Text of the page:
My name is David Malcolm, and I live in the great city of San Diego, CA. I’m the team cheerleader and chief creative officer. People don’t work ‘for me’ but are part of a team to drive performance and value. I’m also the president of over 20 companies (mostly owned by very wealthy beneficiaries of different trusts).
What has been one insight or lesson that has been most helpful in your career?
Learning the value of compounding. Take two 18-year-old high school graduates. One gets a great job and saves $2,000 a year for seven years. The other doesn’t have a good job until he is 25 years old when he starts saving $2,000 a year. So, the first person saves $2,000 a year for seven years and never deposits another dime. The second person saves $2,000 a year for 40 years. If both make 10% in their retirement account, who has more money when they both turn 65? The answer is the person who deposited $2,000 for seven years when he was 18. Learning the power of compounding is extremely important.
What has been your favorite mistake? A mistake that in retrospect led to a great lesson and progress.
My greatest mistake is also my greatest success. I got engaged when I was 19 and married just after my 20th birthday (my wife was 19). We had no business getting married at that age. That mistake of getting married “too young” has proved to be the best mistake I have ever made. We have been married for 47 years, and without my wife by my side, I would have never reached my level of success.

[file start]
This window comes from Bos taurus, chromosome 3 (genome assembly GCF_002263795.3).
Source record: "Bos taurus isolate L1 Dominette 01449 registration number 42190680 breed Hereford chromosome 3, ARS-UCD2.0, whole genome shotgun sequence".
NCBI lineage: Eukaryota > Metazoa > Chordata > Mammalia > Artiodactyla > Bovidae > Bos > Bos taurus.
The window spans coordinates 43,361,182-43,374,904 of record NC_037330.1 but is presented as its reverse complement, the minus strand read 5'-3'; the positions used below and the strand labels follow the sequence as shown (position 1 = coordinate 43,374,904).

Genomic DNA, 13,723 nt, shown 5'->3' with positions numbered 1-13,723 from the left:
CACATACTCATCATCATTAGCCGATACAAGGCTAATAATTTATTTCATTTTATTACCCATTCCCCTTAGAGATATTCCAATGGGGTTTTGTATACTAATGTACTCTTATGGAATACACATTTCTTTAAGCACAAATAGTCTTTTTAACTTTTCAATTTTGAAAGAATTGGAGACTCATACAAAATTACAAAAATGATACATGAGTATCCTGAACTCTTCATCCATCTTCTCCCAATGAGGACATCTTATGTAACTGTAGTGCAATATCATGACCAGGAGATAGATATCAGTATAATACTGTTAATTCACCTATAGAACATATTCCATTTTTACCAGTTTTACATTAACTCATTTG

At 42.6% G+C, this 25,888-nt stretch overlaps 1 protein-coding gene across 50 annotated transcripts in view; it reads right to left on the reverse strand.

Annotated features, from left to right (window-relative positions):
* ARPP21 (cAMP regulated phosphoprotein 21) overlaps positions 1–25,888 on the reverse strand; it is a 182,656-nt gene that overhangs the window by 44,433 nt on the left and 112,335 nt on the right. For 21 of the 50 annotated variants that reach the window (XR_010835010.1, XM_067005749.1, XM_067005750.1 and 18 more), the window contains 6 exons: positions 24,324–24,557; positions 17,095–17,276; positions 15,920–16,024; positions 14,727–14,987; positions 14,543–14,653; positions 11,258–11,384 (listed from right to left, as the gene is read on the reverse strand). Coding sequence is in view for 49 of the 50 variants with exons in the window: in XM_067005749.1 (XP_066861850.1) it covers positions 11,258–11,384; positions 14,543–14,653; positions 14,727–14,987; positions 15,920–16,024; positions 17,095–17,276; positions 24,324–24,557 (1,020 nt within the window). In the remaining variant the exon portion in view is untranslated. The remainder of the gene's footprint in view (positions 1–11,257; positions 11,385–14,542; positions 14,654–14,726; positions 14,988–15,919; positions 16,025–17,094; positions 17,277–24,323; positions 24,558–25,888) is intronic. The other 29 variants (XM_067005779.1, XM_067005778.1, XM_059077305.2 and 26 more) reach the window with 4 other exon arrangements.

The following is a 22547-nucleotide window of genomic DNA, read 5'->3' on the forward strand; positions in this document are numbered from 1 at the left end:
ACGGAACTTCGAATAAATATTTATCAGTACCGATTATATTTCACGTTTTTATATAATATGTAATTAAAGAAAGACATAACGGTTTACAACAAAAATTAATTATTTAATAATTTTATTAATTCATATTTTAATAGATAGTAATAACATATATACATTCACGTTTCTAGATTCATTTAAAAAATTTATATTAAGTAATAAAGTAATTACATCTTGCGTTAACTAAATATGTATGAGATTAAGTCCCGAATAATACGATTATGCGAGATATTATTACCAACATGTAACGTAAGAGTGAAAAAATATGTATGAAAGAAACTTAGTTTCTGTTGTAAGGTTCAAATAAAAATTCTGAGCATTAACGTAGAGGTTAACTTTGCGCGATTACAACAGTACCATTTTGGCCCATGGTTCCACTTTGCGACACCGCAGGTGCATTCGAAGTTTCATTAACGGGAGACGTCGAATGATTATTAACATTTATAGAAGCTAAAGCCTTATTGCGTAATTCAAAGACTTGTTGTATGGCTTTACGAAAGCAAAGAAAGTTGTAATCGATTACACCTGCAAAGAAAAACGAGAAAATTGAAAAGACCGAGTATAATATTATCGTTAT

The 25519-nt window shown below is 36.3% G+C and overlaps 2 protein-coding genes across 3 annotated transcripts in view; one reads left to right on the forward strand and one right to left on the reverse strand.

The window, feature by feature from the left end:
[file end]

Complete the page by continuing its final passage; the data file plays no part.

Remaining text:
Project forward ten years. How will your industry or field be fundamentally different then? What opportunities do you see?
Real estate is going to be totally revolutionized. We certainly won’t need as many parking spaces as we presently have due to autonomous vehicles. Building costs will be much lower due to Artificial Intelligence being used in construction. Couples are having fewer babies, which will reduce the pace of growth over time. Retail outlets will struggle due to Amazon and drone deliveries. The real estate visionary that can stay “ahead of the game” will experience great success.
What are some bad recommendations you hear in your profession or area of expertise?
I hear, “This time is different,” real estate is not going to have another downturn, and you should buy now. I don’t know when we will have another downturn, but I do know we will have another downturn. I have always believed that you make your money when you buy right. Warren Buffet says, “Buy when everyone is selling and sell when everyone is buying.” This is good advice, and people should listen to Mr. Buffet.
In the last two years, what have you become better at saying no to?
I think saying no too often is a big mistake. You must take reasonable risks in this fast-changing world. When IBM was founded, Thomas J. Watson asked his development department what level of success they could achieve. Their answer was 70%. Mr. Watson came back and said 40%! His belief was a 70% success rate stifled ideas and creativity. Learning when to say yes is just as important as learning when to say no. Finding the balance of saying no without stifling creativity is the key to success.
What is the one book you recommend most often and why?
Atlas Shrugged – It shows that capitalism isn’t perfect, but it is the best answer we know of to move people out of poverty.
What advice would you give a smart and ambitious recent college graduate? What advice should they ignore?
Most people would advise a young adult to follow their passion; however, I don’t find that to be sound advice. Instead, an individual should evaluate their skills and pursue a profession that aligns with their talents. If you do what you are good at, the rewards will follow. You will be rewarded financially, and you will also be rewarded “mentally” with praise, promotions, and peer respect.
What is your favorite quote, one you aim to live by?
No greater opportunity hath a person than their preparation has allowed them to make of it.
I can be reached via LinkedIn.